- Significant permanent loss of an essential bodily function
- Permanent injury other than scarring or other disfigurements
- Significant permanent scarring or disfigurement.
If your injuries satisfy this threshold, you can hold the at-fault driver responsible for the accident by filing a claim against their auto insurance policy or pursuing a personal injury lawsuit. You will also be able to receive compensation for non-economic losses, which include pain, suffering, mental anguish, and inconvenience in Florida.
Suing an Out-of-State Driver
The fact that an out-of-state driver does not live in Florida does not mean they don’t have to follow the law while they are in the state. Like Florida drivers, out-of-state drivers have a legal duty to avoid causing car crashes on Florida roads. If the out-of-state driver is at fault for the accident, you can file a claim with their insurance company for property damage or serious injury.
You are also able to pursue a lawsuit against a non-Floridian that injures you in a car crash. The statute that gives Florida courts the power to make decisions that apply to out-of-state drivers is called Florida’s “Long Arm Statute.”
By entering Florida and causing an accident within the state, the out-of-state driver is legally considered to have subjected themselves to Florida’s jurisdiction. This means that the driver will be bound by a judgment against him issued by a Florida court. The driver cannot avoid responsibility for their actions by leaving Florida.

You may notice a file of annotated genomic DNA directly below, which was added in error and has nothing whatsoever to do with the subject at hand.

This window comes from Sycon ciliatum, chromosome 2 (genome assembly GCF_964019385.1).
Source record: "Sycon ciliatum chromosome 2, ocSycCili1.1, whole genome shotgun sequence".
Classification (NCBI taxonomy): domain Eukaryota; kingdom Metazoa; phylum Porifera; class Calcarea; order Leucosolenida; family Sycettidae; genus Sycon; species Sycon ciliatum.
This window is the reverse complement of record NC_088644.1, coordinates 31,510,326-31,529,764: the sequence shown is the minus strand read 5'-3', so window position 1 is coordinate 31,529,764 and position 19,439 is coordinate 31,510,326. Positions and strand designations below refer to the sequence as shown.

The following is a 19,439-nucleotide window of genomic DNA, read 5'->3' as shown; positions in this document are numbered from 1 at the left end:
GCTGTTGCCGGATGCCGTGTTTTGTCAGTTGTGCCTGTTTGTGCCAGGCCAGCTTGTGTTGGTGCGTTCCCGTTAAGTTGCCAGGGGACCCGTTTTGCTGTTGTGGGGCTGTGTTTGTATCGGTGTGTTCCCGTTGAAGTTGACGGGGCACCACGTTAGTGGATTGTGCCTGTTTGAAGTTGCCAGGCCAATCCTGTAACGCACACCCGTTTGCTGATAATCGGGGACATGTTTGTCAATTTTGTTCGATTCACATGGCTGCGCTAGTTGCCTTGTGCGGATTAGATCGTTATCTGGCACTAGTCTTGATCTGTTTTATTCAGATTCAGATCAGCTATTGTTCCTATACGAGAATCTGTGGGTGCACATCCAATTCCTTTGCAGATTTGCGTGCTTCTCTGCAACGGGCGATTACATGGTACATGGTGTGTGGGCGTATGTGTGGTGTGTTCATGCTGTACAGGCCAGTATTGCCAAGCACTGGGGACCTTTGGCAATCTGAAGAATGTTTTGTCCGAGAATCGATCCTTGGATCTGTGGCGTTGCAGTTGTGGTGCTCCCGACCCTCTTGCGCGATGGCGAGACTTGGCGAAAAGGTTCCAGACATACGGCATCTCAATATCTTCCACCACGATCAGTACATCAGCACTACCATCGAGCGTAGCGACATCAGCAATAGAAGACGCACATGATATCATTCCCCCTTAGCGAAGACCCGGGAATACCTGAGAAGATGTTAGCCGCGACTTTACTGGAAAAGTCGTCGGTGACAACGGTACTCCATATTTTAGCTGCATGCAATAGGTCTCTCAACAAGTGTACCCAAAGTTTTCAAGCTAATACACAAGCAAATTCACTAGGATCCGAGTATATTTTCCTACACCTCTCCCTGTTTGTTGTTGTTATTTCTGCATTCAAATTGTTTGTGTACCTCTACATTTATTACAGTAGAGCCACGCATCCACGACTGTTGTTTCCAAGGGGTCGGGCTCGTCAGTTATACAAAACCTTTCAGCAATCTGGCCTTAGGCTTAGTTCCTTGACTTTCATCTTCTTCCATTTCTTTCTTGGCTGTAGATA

Liability in Rear-End Collisions
The driver of the last car in a rear-end accident is almost always assigned fault. Most of the time, the rear-ender will be fully liable for the crash, and the only thing to fight with their insurance company about is how much money you should get for your property damage.
However, there are a few exceptions to this general rule, where the driver who was rear-ended can be found responsible. For instance, if the front driver was driving recklessly or erratically, making it impossible for the back driver behind to avoid hitting them, the front driver will probably be found at fault. The same is true if the front driver stops short without giving any reasonable notice to the back driver.
In some situations, the insurance company might argue that both parties are at least partially responsible for the accident. This is called comparative fault or comparative negligence. Florida law follows a “pure comparative fault” rule when both drivers are found to have some responsibility for a car crash. Under this rule, your damages are reduced by a percentage equal to your share of the blame.
What To Do After a Rear-End Collision
If you have been involved in a car crash such as a rear-end collision, there are steps you can take to protect your ability to recover compensation.
Call the Police To File an Accident Report
In Florida, you are legally obligated to immediately contact local law enforcement if you are involved in any of the following types of car crashes:
- An accident involving an injury
- An accident where somebody was killed
- A hit and run accident